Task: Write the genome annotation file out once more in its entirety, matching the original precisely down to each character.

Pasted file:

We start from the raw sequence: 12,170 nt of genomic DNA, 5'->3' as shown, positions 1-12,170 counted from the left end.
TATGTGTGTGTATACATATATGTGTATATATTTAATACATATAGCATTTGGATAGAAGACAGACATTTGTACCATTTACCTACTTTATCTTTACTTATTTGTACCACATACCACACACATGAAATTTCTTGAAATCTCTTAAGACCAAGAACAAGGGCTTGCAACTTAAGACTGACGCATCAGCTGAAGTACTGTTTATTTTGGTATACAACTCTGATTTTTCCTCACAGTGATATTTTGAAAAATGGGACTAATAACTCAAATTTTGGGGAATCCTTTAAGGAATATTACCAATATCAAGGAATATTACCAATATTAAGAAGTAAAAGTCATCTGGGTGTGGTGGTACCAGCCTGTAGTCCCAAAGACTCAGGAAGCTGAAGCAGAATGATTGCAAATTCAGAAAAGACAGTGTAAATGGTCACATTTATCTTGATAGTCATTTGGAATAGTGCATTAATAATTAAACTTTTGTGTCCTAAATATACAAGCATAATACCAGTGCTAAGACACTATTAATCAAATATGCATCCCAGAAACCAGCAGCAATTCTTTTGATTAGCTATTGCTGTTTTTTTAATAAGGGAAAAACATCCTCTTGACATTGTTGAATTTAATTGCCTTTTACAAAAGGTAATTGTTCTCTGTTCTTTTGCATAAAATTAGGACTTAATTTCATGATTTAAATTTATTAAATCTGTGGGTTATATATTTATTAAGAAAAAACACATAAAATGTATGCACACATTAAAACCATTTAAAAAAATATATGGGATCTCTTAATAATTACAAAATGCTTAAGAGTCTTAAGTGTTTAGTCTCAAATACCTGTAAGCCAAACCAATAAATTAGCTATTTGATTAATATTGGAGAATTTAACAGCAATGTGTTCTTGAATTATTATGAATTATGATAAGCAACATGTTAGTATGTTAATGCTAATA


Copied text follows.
We start from the raw sequence: 12,170 nt of genomic DNA, 5'->3' as shown, positions 1-12,170 counted from the left end.
TATGTGTGTGTATACATATATGTGTATATATTTAATACATATAGCATTTGGATAGAAGACAGACATTTGTACCATTTACCTACTTTATCTTTACTTATTTGTACCACATACCACACACATGAAATTTCTTGAAATCTCTTAAGACCAAGAACAAGGGCTTGCAACTTAAGACTGACGCATCAGCTGAAGTACTGTTTATTTTGGTATACAACTCTGATTTTTCCTCACAGTGATATTTTGAAAAATGGGACTAATAACTCAAATTTTGGGGAATCCTTTAAGGAATATTACCAATATCAAGGAATATTACCAATATTAAGAAGTAAAAGTCATCTGGGTGTGGTGGTACCAGCCTGTAGTCCCAAAGACTCAGGAAGCTGAAGCAGAATGATTGCAAATTCAGAAAAGACAGTGTAAATGGTCACATTTATCTTGATAGTCATTTGGAATAGTGCATTAATAATTAAACTTTTGTGTCCTAAATATACAAGCATAATACCAGTGCTAAGACACTATTAATCAAATATGCATCCCAGAAACCAGCAGCAATTCTTTTGATTAGCTATTGCTGTTTTTTTAATAAGGGAAAAACATCCTCTTGACATTGTTGAATTTAATTGCCTTTTACAAAAGGTAATTGTTCTCTGTTCTTTTGCATAAAATTAGGACTTAATTTCATGATTTAAATTTATTAAATCTGTGGGTTATATATTTATTAAGAAAAAACACATAAAATGTATGCACACATTAAAACCATTTAAAAAAATATATGGGATCTCTTAATAATTACAAAATGCTTAAGAGTCTTAAGTGTTTAGTCTCAAATACCTGTAAGCCAAACCAATAAATTAGCTATTTGATTAATATTGGAGAATTTAACAGCAATGTGTTCTTGAATTATTATGAATTATGATAAGCAACATGTTAGTATGTTAATGCTAATA